We hope you will carefully consider our concerns regarding Mr. Petersen’s appointment to the SWIB Board of Trustees. We would have preferred to personally deliver this information to you; however, time would not allow that. The appointments were announced on December 29, just before a holiday weekend, and the hearing was scheduled five days later. In closing, the Wisconsin Retirement System (WRS) has an exemplary reputation. It is of critical importance that those who represent the WRS and have any oversight of the system be above ethical reproach. We would add that the SWIB appointments should also be considered by the Joint Survey Committee on Retirement Systems (JSCRS) which also has the responsibility to oversee pension-related issues and is accountable to the Legislature and WRS participants. Sincerely,

Jane Elmer
WREA Executive Director

Jim Skiles
WREA Legislative Chair

cc: Members of the Joint Survey Committee on Retirement Systems, chaired by Senator Kedzie and Representative Kramer


December 31, 2011
By Kathleen Marsh

The WRS Petition: Why Did I Start It?

With almost 20,000 people already signing my petition, I am being asked who I am and why I am doing this. Yes, I am a proud Progressive, but I am also President of my American Legion Auxiliary Unit, so don’t label me. NO ONE put me up to this; I did it on my own. Please read this (sorry so long!) to understand my motivation in starting this petition.

A December 9, 2011, letter from David Stella, Secretary of the Employee Trust Funds (ETF), reminded me that Biennial State Budget (Act 32) appointed a committee to “study” the WRS. The Study Committee will be composed of representatives from (ETF), the Department of Administration (DOA), and the Office of State Employment Relations (OSER) and must submit a report by no later than June 30, 2012. The study must specifically address establishing a defined contribution plan as an option for participating employees; permitting employees to not make required contributions; and limiting retirement benefits for those employees to a money purchase annuity. For those already retired, Wisconsin law currently provides that benefits already earned cannot be changed. No legislation has been introduced yet, and no decision has been made to implement either of the features mentioned in #2. Any such changes would have to be approved by the Legislature and signed into law by the Governor, and they could only apply to the accrual of future benefits.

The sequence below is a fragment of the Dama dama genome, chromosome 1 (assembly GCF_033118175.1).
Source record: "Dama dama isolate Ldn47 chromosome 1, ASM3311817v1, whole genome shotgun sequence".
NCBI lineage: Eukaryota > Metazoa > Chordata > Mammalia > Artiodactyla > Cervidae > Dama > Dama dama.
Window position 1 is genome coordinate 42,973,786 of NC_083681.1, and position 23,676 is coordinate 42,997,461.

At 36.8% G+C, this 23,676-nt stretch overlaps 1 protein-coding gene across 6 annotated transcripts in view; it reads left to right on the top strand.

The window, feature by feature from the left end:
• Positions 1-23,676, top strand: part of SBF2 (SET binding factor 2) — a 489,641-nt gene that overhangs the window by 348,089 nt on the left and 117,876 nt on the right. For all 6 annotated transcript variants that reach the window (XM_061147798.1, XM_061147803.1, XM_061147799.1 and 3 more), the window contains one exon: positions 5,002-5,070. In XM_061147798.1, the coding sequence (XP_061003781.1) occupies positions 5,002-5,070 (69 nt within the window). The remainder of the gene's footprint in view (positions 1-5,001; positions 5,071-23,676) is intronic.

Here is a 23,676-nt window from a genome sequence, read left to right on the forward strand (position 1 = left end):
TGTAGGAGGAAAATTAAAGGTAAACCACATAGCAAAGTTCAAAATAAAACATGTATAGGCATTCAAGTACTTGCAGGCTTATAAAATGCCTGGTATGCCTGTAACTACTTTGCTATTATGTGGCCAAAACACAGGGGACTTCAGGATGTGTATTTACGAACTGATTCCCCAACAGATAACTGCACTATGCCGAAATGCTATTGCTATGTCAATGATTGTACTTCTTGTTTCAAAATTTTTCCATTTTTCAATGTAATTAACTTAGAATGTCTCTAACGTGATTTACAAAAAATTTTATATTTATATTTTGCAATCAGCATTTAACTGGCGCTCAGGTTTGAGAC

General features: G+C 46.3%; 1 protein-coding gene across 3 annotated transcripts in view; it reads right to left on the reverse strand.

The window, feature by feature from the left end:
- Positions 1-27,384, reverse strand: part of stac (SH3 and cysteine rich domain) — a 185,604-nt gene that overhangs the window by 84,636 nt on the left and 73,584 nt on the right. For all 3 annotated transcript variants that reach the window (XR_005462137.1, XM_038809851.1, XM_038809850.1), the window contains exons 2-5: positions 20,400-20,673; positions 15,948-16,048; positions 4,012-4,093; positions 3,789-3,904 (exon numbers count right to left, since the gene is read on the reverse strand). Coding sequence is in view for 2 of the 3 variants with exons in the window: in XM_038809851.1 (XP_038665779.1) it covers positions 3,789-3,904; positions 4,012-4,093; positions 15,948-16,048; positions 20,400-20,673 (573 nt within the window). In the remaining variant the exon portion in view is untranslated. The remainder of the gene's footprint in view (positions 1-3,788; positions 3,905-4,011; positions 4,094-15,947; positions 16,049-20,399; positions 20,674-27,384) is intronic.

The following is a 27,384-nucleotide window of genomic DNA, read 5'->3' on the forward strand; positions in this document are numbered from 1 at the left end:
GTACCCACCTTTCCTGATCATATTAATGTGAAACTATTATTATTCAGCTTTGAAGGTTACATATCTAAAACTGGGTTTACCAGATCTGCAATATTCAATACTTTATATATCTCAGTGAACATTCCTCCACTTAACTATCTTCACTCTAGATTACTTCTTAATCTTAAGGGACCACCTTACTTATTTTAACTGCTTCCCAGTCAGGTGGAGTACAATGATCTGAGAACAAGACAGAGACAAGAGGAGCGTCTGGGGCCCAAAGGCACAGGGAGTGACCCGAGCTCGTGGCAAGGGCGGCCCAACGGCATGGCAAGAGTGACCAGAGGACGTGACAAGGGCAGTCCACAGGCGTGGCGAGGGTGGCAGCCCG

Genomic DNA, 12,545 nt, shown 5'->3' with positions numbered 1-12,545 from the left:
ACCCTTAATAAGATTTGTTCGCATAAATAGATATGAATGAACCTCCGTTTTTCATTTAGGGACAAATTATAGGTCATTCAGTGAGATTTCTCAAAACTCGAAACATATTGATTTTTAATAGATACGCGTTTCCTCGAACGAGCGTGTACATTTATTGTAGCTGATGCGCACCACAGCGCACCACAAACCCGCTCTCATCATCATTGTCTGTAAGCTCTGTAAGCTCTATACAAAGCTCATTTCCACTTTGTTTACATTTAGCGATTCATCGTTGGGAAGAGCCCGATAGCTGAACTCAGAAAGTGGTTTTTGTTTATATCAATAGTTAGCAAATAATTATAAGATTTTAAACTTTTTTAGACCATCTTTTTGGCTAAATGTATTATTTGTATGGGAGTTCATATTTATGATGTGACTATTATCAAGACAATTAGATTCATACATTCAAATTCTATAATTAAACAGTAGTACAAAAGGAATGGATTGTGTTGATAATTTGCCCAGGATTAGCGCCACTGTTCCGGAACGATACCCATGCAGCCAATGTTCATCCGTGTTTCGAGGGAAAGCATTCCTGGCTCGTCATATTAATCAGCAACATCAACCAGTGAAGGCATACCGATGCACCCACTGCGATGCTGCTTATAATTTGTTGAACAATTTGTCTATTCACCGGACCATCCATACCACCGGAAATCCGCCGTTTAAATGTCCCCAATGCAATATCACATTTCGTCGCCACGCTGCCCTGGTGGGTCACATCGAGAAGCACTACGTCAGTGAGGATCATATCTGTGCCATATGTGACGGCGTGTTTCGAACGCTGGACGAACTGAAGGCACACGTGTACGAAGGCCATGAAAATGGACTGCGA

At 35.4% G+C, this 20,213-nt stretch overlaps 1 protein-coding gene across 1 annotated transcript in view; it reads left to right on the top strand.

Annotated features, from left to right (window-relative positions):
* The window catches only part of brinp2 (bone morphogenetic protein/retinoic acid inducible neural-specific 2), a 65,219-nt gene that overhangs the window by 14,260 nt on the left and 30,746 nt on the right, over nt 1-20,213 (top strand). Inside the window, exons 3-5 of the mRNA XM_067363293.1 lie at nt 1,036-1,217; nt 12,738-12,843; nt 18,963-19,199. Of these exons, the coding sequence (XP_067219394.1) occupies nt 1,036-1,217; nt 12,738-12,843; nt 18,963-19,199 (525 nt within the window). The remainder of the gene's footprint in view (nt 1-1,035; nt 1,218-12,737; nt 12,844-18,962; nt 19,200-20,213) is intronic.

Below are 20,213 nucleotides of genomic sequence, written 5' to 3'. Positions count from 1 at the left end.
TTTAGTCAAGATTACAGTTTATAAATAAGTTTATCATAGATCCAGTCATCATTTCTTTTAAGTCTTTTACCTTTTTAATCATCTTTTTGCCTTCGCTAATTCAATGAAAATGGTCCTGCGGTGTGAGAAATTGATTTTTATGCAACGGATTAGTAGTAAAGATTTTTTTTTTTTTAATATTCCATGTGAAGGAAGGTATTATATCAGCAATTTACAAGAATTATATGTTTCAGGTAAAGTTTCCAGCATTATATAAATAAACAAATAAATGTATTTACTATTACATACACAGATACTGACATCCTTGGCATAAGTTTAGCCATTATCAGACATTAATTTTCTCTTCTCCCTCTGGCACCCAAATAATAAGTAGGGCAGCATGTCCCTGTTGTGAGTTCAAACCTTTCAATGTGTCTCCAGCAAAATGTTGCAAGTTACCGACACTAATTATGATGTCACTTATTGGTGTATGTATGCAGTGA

So I asked myself: Why is Scott Walker doing this? Why is he is messing with the WRS? First rule of politics: follow the money! I checked out the list of his top 40 campaign contributors. Many BIG donors are from the financial and investment sector. Why would they give Walker tens of thousands of dollars? What do they want? Answer: there are HUGE commissions to be made if WRS is privatized. Since I am already retired, why should I care? The last answer was easy: even if changing from a defined benefit to a defined contribution does not affect those already retired, I believe we are duty-bound to protect this extraordinary pension system for today’s public workers who are currently helping to fund our retirements with their contributions.

As we learned with Act 10, laws concerning public employees and their benefits can be easily changed by the Walker administration. To trust this governor is to make a fool’s mistake twice. About a year ago I received an email stating that Scott Walker would end collective bargaining for all public employees except firefighters and police. I was aghast and immediately called my Assembly Representative Jeff Mursau (R Crivitz). His aide told me not to worry. Such a thing could NEVER happen, and if the new governor ever proposed such a thing, it would NOT pass the Legislature. Sure. Add to this all the other mistruths coming from Scott Walker, well, forgive me for turning into Wisconsin’s biggest skeptic.